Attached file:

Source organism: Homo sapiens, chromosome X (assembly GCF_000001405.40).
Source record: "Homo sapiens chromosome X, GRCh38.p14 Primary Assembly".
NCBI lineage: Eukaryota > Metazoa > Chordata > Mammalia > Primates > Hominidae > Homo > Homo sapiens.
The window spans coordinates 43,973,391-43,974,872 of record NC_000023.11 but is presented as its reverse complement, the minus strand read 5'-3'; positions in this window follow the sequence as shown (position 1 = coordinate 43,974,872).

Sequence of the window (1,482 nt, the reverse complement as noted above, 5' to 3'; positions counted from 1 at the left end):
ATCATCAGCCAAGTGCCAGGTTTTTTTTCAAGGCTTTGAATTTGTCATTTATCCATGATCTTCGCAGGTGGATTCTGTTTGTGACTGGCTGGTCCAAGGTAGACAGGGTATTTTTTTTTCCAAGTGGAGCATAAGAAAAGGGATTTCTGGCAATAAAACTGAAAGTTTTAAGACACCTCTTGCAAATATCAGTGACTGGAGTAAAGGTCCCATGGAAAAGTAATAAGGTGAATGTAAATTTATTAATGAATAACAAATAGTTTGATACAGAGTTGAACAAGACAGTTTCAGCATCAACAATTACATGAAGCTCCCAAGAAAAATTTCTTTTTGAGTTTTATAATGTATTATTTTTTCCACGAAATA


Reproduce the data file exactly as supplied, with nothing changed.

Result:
Source organism: Homo sapiens, chromosome X (assembly GCF_000001405.40).
Source record: "Homo sapiens chromosome X, GRCh38.p14 Primary Assembly".
NCBI lineage: Eukaryota > Metazoa > Chordata > Mammalia > Primates > Hominidae > Homo > Homo sapiens.
The window spans coordinates 43,973,391-43,974,872 of record NC_000023.11 but is presented as its reverse complement, the minus strand read 5'-3'; positions in this window follow the sequence as shown (position 1 = coordinate 43,974,872).

Sequence of the window (1,482 nt, the reverse complement as noted above, 5' to 3'; positions counted from 1 at the left end):
ATCATCAGCCAAGTGCCAGGTTTTTTTTCAAGGCTTTGAATTTGTCATTTATCCATGATCTTCGCAGGTGGATTCTGTTTGTGACTGGCTGGTCCAAGGTAGACAGGGTATTTTTTTTTCCAAGTGGAGCATAAGAAAAGGGATTTCTGGCAATAAAACTGAAAGTTTTAAGACACCTCTTGCAAATATCAGTGACTGGAGTAAAGGTCCCATGGAAAAGTAATAAGGTGAATGTAAATTTATTAATGAATAACAAATAGTTTGATACAGAGTTGAACAAGACAGTTTCAGCATCAACAATTACATGAAGCTCCCAAGAAAAATTTCTTTTTGAGTTTTATAATGTATTATTTTTTCCACGAAATA